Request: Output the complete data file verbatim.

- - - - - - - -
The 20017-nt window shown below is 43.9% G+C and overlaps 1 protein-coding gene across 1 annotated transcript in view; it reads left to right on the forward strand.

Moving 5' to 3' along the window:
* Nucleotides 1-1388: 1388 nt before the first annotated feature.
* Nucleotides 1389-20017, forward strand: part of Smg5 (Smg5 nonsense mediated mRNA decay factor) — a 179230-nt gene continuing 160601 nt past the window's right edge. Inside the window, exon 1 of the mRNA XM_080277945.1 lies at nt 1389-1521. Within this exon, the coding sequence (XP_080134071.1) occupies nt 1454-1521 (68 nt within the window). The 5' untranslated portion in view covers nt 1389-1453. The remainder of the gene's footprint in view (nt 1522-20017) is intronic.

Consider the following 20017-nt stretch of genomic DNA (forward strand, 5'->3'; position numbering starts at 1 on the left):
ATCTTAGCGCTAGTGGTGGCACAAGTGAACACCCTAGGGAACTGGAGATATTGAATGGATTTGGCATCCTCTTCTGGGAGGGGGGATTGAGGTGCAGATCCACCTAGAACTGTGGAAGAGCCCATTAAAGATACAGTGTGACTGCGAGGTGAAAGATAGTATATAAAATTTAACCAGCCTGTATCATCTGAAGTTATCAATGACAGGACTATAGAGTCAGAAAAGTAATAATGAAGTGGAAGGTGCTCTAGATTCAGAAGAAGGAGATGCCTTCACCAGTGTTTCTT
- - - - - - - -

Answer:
The 20017-nt window shown below is 43.9% G+C and overlaps 1 protein-coding gene across 1 annotated transcript in view; it reads left to right on the forward strand.

Moving 5' to 3' along the window:
* Nucleotides 1-1388: 1388 nt before the first annotated feature.
* Nucleotides 1389-20017, forward strand: part of Smg5 (Smg5 nonsense mediated mRNA decay factor) — a 179230-nt gene continuing 160601 nt past the window's right edge. Inside the window, exon 1 of the mRNA XM_080277945.1 lies at nt 1389-1521. Within this exon, the coding sequence (XP_080134071.1) occupies nt 1454-1521 (68 nt within the window). The 5' untranslated portion in view covers nt 1389-1453. The remainder of the gene's footprint in view (nt 1522-20017) is intronic.

Consider the following 20017-nt stretch of genomic DNA (forward strand, 5'->3'; position numbering starts at 1 on the left):
ATCTTAGCGCTAGTGGTGGCACAAGTGAACACCCTAGGGAACTGGAGATATTGAATGGATTTGGCATCCTCTTCTGGGAGGGGGGATTGAGGTGCAGATCCACCTAGAACTGTGGAAGAGCCCATTAAAGATACAGTGTGACTGCGAGGTGAAAGATAGTATATAAAATTTAACCAGCCTGTATCATCTGAAGTTATCAATGACAGGACTATAGAGTCAGAAAAGTAATAATGAAGTGGAAGGTGCTCTAGATTCAGAAGAAGGAGATGCCTTCACCAGTGTTTCTT